Youth agribusiness in Uganda: The importance of engaging youth in agricultural enterprises
Maya Turolla, a PhD candidate at the University of Bologna and Radboud University in Nijmegen, collaborated with IITA in Uganda to study how the drive to engage youth in agriculture is materializing in terms of development projects and the role these projects play in the lives of these youth. Maya spent 6 months, from January till July 2017, interviewing development stakeholders working with youth in agriculture, as well as youth engaged in agriculture throughout four subregions in Uganda. She presented her initial impressions and reflections from her time in the field to stakeholders promoting youth engagement in agriculture, at a meeting organized by the Embassy of the Kingdom of the Netherlands in Kampala.
The latest statistics in Uganda show that 78% of the population is under 30 years, and 83% of the youth are unemployed. Based on these statistics, the youth are seen as one of the most vulnerable demographic groups of society. At the same time, they are also seen as a threat to society, as the risk of civil conflict is highest where a high proportion of the population is young. This puts Uganda in a precarious situation where a large part of the population is both young and unemployed, so justifying the comparatively new development focus on youth.
Agriculture is one of the focal sectors in the effort to employ Ugandan youth, and it has led to several development programs, both public (government funded, the Youth Livelihoods Program) and a plethora of donor-funded projects. Through interviews with stakeholders at the national level, two different approaches to engaging youth in agriculture were identified. These were the private sector was driven and the public approaches. The private sector-driven approach focuses on implementation through private sector companies, where youth are selected from private and public networks and are provided with capacity building through training, market linkages, and agri-inputs. The public approach, which is run by government agencies, potentially targets all Ugandan youth interested in agribusiness. As part of the research, Maya added a control group, where young men and women in agribusiness who were not part of any development project were interviewed.
Maya’s presentation on her preliminary findings sparked interesting reflections and discussions between the stakeholders present. One of the key points discussed was on how to define youth as the age bracket of this share of the population is problematic. It excludes farmers looking to benefit from the projects as much as the numbers of young people changing every day and the large differences within the broad age bracket of 15 to 35 years. Youth as a concept is more fluid and culturally bound, as indicated by one interviewed agripreneur who said: “I am not a youth, as I have been circumcised”. A critique of the development projects is that they did not address the different needs of the wide range of youth that the age bracket encompasses, as well as the regional differences in Uganda. The key reflection moving forward is that there is no one-size-fits-all approach to engaging youth in agriculture.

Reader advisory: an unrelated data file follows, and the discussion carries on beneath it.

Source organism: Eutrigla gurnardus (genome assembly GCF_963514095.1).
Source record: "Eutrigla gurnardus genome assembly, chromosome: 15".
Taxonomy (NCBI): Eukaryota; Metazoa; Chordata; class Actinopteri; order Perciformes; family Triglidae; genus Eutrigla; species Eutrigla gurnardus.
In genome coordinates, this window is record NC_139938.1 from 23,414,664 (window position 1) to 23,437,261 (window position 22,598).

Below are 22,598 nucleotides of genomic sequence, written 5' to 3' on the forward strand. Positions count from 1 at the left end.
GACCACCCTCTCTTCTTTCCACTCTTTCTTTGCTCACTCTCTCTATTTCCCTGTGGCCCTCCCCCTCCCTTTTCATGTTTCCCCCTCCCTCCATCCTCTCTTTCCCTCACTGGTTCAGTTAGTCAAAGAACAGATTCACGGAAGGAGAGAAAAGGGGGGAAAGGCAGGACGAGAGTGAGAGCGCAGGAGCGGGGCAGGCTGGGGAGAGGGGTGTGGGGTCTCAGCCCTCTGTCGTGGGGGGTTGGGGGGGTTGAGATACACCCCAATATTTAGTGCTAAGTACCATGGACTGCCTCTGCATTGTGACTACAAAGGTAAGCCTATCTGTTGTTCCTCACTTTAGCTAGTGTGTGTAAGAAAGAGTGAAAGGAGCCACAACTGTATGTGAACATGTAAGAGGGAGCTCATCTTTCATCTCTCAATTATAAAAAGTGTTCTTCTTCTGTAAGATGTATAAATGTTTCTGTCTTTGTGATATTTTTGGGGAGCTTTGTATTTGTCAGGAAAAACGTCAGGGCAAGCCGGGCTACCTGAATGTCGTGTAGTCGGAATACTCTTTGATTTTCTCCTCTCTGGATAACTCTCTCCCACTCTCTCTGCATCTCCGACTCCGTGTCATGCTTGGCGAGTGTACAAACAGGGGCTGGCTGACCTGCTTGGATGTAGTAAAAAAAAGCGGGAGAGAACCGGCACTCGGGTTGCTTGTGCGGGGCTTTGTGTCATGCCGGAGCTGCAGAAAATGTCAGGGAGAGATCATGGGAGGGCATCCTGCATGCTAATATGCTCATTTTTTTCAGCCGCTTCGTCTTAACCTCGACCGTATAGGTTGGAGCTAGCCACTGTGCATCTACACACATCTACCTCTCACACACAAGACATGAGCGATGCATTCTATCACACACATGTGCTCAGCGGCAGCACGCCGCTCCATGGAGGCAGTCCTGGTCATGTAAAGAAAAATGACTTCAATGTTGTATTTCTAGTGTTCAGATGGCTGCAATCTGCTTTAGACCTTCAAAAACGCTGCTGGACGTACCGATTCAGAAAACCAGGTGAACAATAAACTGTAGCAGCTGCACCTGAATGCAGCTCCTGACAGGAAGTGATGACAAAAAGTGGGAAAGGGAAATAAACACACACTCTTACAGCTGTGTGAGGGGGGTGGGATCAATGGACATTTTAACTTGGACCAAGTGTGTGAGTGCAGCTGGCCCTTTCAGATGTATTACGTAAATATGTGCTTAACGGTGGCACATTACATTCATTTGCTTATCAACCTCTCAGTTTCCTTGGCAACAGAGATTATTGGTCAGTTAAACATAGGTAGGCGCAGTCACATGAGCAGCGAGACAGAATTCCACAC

The research also looked into how gender aspects were being addressed. Gender was in most cases addressed by looking at how many women were engaged in terms of numbers. Yet in development programs for youth in agribusiness, no specific attention was paid to gender differences (roles, tasks, capacities, etc.) within the youth groups targeted. This has led to cases of divorce, partners leaving, and household violence and most women have had to give money earned to their husbands. The key discussion points were on whether or not the social revolution (women’s empowerment) was happening before the cultural revolution (acceptance of equal gender role in society) had happened, and if this was the case, then is it only single women that can engage in agribusiness? The main reflection on this issue in the presentation is that only focusing on women is not enough, as the men’s role in the household also needs to be addressed.
The discussion at the event echoes findings that to engage youth in agriculture, the projects should focus on highlighting agriculture as a business venture, moving away from subsistence agriculture.
Dr Okeke Sebastian, Principal Country Programme Officer at AfDB in Uganda, encouraged youth “Not to look at agriculture as their parents and grandparents look at it, but rather as a business”. Modernization of agriculture is a key aspect in making agriculture a great opportunity for making money and increasing opportunities in the job market. This is all done from the perspective that the main problem facing the youth is unemployment and that agriculture is a key area to address the issue. The final remark on this was that there is a need to look into youth engagement in agriculture to see if it is really about changing mindsets; that agriculture is not a punishment or are youth just reflecting.
The final remark on this was that there is a need to look into youth engagement in agriculture to see if it is really about changing mindsets; that agriculture is not a punishment or are youth just reflecting reality that agriculture is not a profitable business to go into?
Contributed by Maya Turolla, Marc Schut, Perez Muchunguzi, and Onno Giller, IITA